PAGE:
Some folks just can’t help but find silver linings. While most entrepreneurs battened down the hatches in 2020, others actively looked for opportunities in a year riddled with uncertainty and business conservatism. While weathering the storm this year at his PR agency, Malaysia-based Farrell Tan made a bet in the edtech sector.
Farrell is best-known locally as the founding partner of Orchan Consulting. Established in 2009, the firm offers a variety of services from crisis management and brand reinvention to brand reputation and communications training. During the span of more than a decade, Orchan has served what appears to be an impressive list of clients from various industries. Prominent brands on the firm’s logo wall include PUMA, Red Bull, Garmin, UNICEF, and Phillip Morris.
“We’ve been in operations for 11 years now, and our goal has always been to grow organically. We’re not trying to be the biggest agency, but we want to be known for doing good work,” says Farrell in an interview with ContentGrip. He goes on to explain that at one time, the agency received an offer to merge with one of the big four agencies in Malaysia. The team ultimately declined, however, as Farrell mentioned he was just not ready to sell at the time.
The corporate climb
Farrell’s journey started out in the banking industry. From day one, he realized that finance just wasn’t the right place for him. Within three months of starting, he jumped out of the banking world and straight into the advertising space.
Over the next decade, he honed his craft and served distinguished clients like Coca-Cola, Levi’s, Benson & Hedges, and the Malaysian Ministry of Youth and Sports. Farrell fondly recalled his foray into the PR game at the first agency where he worked:
“I never had any formal training, but I was lucky that I had good mentors. Through trial and error, we kick-started the PR unit within the agency and subsequently won the Heineken account, where I sharpened my communications skills. After Heineken, we went on to win the Nokia, Sony, Unilever, and Sara Lee accounts.”
Orchestrating change in 2020
According to Farrell, the pandemic significantly affected Malaysia’s PR sector. According to a recent survey, PR professionals shared that 49% of their customers reduced the PR budget in 2020, with an alarming 36% of deals getting canceled altogether. Orchan Consulting’s bottom line also felt this, especially during the early days of Covid-19, says the entrepreneur.
“At first, clients slowed down on activities, as they weren’t sure what they were able to do given the restrictions imposed by the government. Once guidelines were clearer, they picked up their pace, and it was pretty much business as usual,” he explains.
Uniquely, the team also decided to branch out into the education tech sector this year. Farrell spearheaded the product — The Third Degree — as CMO. After years of helping clients with PR, the team thought it was time to give this tech idea a shot. They saw a big opportunity ushered in by the pandemic.
The Third Degree offers on-demand access to relevant sources and experts for postgraduate research students and gives them avenues for personal and professional growth and networking.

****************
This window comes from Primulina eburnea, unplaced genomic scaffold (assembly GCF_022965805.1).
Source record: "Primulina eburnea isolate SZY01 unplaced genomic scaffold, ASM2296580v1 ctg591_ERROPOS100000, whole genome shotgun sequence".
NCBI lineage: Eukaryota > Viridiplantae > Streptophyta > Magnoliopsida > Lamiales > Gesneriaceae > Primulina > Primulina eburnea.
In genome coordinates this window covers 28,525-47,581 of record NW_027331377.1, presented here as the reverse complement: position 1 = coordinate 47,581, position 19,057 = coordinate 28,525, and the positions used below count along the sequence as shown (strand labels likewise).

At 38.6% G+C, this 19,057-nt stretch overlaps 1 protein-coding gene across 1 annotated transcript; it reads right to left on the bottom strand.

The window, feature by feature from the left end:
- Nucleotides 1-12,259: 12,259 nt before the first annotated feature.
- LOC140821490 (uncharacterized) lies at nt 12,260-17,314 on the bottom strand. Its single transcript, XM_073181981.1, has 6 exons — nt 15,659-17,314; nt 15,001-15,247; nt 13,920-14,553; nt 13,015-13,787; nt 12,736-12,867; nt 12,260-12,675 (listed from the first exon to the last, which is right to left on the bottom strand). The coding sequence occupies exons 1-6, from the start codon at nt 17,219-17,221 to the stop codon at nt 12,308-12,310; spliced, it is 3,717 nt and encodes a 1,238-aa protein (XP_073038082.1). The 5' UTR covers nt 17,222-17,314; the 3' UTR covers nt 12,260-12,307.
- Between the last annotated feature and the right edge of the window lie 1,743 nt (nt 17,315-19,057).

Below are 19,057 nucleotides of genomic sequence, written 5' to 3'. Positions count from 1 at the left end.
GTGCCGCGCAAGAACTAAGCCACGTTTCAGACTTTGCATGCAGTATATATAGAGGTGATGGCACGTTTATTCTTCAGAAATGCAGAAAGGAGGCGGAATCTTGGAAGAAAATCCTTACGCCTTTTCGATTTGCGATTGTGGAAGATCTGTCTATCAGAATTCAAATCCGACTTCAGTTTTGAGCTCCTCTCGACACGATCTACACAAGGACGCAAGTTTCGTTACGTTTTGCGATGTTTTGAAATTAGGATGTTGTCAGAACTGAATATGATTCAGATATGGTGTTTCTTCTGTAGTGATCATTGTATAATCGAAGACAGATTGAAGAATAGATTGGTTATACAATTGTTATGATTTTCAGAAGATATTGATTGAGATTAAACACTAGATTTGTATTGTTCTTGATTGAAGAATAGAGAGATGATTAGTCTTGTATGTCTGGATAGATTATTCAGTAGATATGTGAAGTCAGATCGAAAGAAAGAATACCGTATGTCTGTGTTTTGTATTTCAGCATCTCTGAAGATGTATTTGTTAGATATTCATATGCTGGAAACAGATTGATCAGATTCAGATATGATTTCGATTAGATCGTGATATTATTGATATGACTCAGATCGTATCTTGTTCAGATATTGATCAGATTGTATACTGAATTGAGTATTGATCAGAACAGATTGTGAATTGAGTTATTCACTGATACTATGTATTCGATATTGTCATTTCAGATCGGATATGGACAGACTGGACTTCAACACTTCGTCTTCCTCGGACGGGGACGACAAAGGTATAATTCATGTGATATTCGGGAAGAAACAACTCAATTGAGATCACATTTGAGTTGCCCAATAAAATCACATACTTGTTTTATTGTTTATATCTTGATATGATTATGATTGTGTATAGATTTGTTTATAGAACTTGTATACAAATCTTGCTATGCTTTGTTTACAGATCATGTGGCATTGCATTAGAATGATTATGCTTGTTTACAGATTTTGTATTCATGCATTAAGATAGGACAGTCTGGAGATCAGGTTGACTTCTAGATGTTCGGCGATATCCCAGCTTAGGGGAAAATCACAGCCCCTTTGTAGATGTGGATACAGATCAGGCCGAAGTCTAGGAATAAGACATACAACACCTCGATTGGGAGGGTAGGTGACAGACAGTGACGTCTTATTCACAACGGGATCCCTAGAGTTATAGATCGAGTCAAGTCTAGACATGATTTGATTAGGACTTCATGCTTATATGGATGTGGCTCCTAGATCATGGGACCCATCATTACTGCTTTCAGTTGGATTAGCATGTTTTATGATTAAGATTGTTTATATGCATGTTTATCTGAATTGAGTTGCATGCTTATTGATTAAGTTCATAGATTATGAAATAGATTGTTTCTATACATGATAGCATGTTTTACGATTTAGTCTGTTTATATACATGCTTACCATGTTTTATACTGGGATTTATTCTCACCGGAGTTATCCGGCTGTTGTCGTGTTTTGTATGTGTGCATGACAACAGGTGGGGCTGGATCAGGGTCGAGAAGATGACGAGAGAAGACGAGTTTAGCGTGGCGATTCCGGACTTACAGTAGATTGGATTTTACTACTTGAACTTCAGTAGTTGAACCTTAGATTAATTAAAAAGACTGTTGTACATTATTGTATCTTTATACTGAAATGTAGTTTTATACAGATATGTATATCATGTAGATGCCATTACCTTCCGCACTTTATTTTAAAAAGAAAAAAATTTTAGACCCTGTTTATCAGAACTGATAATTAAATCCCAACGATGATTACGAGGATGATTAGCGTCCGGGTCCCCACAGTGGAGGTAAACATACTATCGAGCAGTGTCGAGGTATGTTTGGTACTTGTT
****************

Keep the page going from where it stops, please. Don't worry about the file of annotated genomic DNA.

“Orchan’s MD, and my business partner, is an ex-academic, who has been keeping up with the world of academia. Over the years, and more so now because of Covid-19, we know for a fact that universities are under pressure to deliver –- reduce expenditures and increase output. These snowball impacts affect teaching, research, and learning. They create quality imbalances that contribute to inequitable outcomes,” explains Farrell.
Orchan’s bet on the edtech sector means that Farrell is trying to tap a bigger market opportunity. According to a recent report by education market intelligence firm HolonIQ, the global edtech market will reach US$404 billion by 2025, at a 16.3% compound annual growth rate. This is a much bigger space when compared to the global PR industry’s projected US$93 billion market size by 2022.
Forging a deep connection with customers
With an increasing number of competitors, wise brands know that customer trust and loyalty cannot be bought or won through snazzy marketing — it has to be earned, says Farrell, reminding fellow practitioners to focus on building brand authenticity.
“Beyond products and services, audiences want to connect with the brands they love on a deeper level. As an authentic brand, you know your target market, what they value, and why they seek you out. You don’t invest in marketing gimmicks to hook consumers who aren’t in your target audience because you understand that violates your audience’s trust. You understand that being authentic means building and maintaining that trust,” says the founder.
Marketing tenets have transformed over the years. Today, customers are on the lookout for brands that embody values similar to their own. In particular, millennials have been widely associated with the practice of buying into holistic brand values, rather than focusing solely on a particular product.
Farrell adds, “Brands need to take note: customers expect brands to share in their desire to make the world a better place to live, work, and do business. Users are smart. They instinctively know when a brand is not being true to itself. That’s why, when you market your brand in ways that feel relatable and real to your target audience, you not only win more sales, you gain loyal patrons who are proud to align themselves with your company.”
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